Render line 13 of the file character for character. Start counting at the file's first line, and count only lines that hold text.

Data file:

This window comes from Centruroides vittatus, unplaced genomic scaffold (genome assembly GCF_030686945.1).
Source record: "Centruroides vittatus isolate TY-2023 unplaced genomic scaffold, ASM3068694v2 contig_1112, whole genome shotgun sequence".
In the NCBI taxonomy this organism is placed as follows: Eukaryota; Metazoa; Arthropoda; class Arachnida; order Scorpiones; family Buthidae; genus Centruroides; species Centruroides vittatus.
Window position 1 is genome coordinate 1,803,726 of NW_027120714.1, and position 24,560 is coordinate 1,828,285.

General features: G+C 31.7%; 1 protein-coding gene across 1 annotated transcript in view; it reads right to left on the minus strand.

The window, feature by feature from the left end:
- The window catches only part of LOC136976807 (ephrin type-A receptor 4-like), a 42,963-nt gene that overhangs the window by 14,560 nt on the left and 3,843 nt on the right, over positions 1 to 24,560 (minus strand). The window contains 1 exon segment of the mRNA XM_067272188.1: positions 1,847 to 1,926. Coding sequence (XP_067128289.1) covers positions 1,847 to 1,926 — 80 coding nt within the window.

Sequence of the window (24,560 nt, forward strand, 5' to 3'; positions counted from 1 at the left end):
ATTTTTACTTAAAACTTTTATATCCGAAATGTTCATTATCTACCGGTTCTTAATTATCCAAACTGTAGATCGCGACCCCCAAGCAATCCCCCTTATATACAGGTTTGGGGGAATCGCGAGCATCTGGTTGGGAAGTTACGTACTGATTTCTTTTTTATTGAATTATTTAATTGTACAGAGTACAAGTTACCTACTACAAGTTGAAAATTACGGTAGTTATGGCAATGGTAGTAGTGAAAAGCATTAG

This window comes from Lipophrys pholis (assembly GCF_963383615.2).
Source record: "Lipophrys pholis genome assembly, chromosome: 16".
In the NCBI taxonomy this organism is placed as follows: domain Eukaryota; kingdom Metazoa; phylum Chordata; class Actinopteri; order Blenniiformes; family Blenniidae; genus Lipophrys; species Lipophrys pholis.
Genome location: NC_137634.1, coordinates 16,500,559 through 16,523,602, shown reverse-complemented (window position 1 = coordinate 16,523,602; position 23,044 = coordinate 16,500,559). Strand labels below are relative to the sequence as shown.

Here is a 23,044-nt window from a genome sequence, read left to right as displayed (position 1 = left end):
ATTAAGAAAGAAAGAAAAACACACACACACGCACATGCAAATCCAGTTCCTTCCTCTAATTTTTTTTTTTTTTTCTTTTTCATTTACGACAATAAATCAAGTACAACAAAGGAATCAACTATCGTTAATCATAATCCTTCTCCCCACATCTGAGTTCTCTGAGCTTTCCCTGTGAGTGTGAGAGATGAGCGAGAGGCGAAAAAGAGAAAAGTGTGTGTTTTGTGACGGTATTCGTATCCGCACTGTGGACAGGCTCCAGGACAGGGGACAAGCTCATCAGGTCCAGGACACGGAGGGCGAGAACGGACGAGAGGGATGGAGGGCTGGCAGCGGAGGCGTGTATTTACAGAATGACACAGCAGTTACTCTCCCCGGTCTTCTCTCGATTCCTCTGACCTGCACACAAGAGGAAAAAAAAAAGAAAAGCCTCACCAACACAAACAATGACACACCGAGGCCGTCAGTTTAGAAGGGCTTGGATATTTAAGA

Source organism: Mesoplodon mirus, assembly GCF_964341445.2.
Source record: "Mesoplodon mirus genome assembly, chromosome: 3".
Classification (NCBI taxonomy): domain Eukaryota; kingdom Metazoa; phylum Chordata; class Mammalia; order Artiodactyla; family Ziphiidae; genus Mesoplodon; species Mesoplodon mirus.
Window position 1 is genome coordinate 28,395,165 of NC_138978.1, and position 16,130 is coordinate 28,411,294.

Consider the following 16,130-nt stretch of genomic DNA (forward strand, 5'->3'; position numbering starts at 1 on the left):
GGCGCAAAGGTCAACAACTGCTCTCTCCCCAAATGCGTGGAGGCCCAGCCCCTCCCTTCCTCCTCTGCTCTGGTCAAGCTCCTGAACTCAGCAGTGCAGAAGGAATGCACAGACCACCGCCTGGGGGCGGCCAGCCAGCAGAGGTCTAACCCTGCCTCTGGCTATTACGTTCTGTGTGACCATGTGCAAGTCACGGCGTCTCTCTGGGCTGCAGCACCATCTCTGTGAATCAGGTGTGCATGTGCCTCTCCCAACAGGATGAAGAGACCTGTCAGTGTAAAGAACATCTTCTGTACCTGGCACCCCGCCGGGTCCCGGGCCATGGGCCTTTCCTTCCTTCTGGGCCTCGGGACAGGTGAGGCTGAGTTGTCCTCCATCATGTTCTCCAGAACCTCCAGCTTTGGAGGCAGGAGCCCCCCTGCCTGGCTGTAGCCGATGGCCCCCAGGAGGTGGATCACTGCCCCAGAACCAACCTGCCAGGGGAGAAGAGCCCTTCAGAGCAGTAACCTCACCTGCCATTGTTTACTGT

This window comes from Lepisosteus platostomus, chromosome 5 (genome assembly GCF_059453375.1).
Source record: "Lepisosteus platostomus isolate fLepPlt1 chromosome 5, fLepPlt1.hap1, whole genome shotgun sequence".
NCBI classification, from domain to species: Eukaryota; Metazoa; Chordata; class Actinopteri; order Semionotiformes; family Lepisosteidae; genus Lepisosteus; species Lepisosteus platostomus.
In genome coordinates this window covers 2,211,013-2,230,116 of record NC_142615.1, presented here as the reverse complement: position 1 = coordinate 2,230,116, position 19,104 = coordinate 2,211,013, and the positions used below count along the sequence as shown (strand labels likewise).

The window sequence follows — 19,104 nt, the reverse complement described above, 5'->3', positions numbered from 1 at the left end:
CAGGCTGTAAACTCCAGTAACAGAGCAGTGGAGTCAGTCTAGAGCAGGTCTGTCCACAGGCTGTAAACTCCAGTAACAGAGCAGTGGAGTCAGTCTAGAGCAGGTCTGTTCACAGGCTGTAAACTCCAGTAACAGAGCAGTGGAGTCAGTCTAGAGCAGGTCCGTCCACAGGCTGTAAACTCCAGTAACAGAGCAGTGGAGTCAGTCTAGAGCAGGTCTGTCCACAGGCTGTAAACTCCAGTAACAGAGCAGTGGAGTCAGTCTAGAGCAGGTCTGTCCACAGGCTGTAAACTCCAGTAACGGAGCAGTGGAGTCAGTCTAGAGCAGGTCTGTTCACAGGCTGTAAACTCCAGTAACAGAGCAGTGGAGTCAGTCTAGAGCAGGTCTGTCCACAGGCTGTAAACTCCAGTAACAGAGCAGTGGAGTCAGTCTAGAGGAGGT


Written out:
Genome location: NC_137634.1, coordinates 16,500,559 through 16,523,602, shown reverse-complemented (window position 1 = coordinate 16,523,602; position 23,044 = coordinate 16,500,559). Strand labels below are relative to the sequence as shown.